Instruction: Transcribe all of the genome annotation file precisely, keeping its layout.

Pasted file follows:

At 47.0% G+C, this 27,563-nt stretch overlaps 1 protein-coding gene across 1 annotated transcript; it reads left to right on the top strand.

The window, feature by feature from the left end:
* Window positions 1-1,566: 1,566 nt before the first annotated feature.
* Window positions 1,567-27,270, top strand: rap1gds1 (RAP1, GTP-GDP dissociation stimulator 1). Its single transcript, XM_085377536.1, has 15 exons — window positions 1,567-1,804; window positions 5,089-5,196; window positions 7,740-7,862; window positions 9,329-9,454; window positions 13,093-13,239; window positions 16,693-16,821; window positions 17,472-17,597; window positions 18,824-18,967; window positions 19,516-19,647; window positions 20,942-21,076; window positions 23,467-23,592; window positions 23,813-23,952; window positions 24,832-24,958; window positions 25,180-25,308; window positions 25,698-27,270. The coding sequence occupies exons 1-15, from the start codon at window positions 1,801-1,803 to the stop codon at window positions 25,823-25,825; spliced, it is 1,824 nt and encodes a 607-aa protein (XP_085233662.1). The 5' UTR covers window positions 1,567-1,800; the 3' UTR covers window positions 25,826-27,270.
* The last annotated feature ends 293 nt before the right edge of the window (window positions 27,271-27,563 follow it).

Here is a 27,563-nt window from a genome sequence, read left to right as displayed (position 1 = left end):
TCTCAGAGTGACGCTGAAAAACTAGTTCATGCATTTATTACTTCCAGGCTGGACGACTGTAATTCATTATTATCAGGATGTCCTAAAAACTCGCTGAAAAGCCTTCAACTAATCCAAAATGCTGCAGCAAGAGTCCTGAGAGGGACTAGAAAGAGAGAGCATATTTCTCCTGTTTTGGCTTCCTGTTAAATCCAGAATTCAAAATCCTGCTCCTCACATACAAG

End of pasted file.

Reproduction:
At 47.0% G+C, this 27,563-nt stretch overlaps 1 protein-coding gene across 1 annotated transcript; it reads left to right on the top strand.

The window, feature by feature from the left end:
* Window positions 1-1,566: 1,566 nt before the first annotated feature.
* Window positions 1,567-27,270, top strand: rap1gds1 (RAP1, GTP-GDP dissociation stimulator 1). Its single transcript, XM_085377536.1, has 15 exons — window positions 1,567-1,804; window positions 5,089-5,196; window positions 7,740-7,862; window positions 9,329-9,454; window positions 13,093-13,239; window positions 16,693-16,821; window positions 17,472-17,597; window positions 18,824-18,967; window positions 19,516-19,647; window positions 20,942-21,076; window positions 23,467-23,592; window positions 23,813-23,952; window positions 24,832-24,958; window positions 25,180-25,308; window positions 25,698-27,270. The coding sequence occupies exons 1-15, from the start codon at window positions 1,801-1,803 to the stop codon at window positions 25,823-25,825; spliced, it is 1,824 nt and encodes a 607-aa protein (XP_085233662.1). The 5' UTR covers window positions 1,567-1,800; the 3' UTR covers window positions 25,826-27,270.
* The last annotated feature ends 293 nt before the right edge of the window (window positions 27,271-27,563 follow it).

Here is a 27,563-nt window from a genome sequence, read left to right as displayed (position 1 = left end):
TCTCAGAGTGACGCTGAAAAACTAGTTCATGCATTTATTACTTCCAGGCTGGACGACTGTAATTCATTATTATCAGGATGTCCTAAAAACTCGCTGAAAAGCCTTCAACTAATCCAAAATGCTGCAGCAAGAGTCCTGAGAGGGACTAGAAAGAGAGAGCATATTTCTCCTGTTTTGGCTTCCTGTTAAATCCAGAATTCAAAATCCTGCTCCTCACATACAAG